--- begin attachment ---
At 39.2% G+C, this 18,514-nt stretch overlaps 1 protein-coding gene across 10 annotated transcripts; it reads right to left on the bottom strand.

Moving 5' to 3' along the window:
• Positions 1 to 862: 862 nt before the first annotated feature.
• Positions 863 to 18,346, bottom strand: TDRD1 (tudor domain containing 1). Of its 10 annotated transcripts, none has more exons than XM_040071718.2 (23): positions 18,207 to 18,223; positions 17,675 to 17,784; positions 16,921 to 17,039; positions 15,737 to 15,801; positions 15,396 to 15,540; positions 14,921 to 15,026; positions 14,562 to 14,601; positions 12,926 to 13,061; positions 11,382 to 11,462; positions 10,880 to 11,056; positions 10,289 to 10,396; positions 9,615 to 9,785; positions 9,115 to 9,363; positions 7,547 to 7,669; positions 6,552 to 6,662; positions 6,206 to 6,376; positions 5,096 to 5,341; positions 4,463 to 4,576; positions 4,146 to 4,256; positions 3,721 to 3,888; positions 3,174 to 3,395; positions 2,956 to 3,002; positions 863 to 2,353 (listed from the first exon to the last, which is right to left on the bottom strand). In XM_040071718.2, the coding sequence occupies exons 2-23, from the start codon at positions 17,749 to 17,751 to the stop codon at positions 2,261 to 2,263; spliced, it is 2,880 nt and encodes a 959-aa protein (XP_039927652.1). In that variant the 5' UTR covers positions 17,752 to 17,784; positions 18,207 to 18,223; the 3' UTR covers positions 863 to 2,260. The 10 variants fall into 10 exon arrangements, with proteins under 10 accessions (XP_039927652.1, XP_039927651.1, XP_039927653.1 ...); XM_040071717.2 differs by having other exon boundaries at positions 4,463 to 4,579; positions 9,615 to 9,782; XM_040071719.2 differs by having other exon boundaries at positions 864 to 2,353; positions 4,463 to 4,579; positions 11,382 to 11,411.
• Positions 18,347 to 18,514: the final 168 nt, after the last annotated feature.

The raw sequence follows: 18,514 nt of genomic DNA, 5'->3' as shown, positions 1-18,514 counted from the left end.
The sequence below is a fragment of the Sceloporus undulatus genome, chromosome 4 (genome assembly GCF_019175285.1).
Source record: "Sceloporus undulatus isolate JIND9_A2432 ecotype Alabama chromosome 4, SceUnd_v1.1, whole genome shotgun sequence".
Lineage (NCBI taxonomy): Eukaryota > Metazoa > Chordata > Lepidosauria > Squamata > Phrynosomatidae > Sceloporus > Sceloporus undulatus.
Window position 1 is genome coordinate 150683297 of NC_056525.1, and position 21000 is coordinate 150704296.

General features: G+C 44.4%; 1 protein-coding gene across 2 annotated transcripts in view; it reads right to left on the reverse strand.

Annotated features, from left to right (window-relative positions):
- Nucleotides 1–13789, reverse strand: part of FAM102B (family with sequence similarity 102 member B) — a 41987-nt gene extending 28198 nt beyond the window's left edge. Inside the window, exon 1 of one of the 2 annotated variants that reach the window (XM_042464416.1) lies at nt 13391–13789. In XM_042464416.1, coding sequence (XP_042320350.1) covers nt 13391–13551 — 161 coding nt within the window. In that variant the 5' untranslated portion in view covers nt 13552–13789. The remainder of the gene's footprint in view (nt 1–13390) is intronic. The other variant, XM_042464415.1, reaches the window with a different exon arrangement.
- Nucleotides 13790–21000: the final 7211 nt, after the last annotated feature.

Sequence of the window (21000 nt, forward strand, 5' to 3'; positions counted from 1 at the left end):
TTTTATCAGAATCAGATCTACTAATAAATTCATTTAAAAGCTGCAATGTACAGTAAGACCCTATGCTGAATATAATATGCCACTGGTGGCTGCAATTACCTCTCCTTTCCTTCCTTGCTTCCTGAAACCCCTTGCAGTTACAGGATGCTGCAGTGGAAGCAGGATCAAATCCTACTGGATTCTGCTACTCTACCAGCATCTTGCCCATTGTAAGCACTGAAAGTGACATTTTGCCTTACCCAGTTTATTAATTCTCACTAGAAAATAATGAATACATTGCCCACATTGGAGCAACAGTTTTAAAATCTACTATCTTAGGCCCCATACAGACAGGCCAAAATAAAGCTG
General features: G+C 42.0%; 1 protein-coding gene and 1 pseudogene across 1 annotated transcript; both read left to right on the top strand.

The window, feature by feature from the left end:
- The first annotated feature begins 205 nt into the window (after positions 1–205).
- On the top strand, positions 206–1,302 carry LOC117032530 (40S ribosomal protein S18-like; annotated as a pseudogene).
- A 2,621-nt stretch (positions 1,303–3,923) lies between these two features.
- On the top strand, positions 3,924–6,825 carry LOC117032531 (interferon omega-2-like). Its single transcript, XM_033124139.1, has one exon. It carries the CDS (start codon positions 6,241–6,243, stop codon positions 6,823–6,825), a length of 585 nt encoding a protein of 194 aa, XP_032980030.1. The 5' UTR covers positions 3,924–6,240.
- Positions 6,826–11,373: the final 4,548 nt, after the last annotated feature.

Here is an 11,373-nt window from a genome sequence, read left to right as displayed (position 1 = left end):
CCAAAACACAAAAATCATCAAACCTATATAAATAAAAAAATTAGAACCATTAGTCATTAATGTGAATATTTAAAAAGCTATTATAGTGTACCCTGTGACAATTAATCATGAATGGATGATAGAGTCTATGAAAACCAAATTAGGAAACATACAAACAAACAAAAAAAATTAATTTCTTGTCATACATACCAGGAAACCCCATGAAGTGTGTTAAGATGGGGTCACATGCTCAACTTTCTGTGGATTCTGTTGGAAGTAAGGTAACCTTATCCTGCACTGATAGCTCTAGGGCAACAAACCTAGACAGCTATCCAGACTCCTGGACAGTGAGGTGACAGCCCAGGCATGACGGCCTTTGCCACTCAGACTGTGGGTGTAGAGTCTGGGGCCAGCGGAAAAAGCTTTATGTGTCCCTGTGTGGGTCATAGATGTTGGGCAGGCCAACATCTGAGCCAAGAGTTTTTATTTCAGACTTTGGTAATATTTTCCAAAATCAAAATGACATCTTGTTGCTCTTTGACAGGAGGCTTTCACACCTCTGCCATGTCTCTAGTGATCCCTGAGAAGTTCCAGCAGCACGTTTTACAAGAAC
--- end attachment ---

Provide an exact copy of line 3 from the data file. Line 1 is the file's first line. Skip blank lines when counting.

• Positions 1 to 862: 862 nt before the first annotated feature.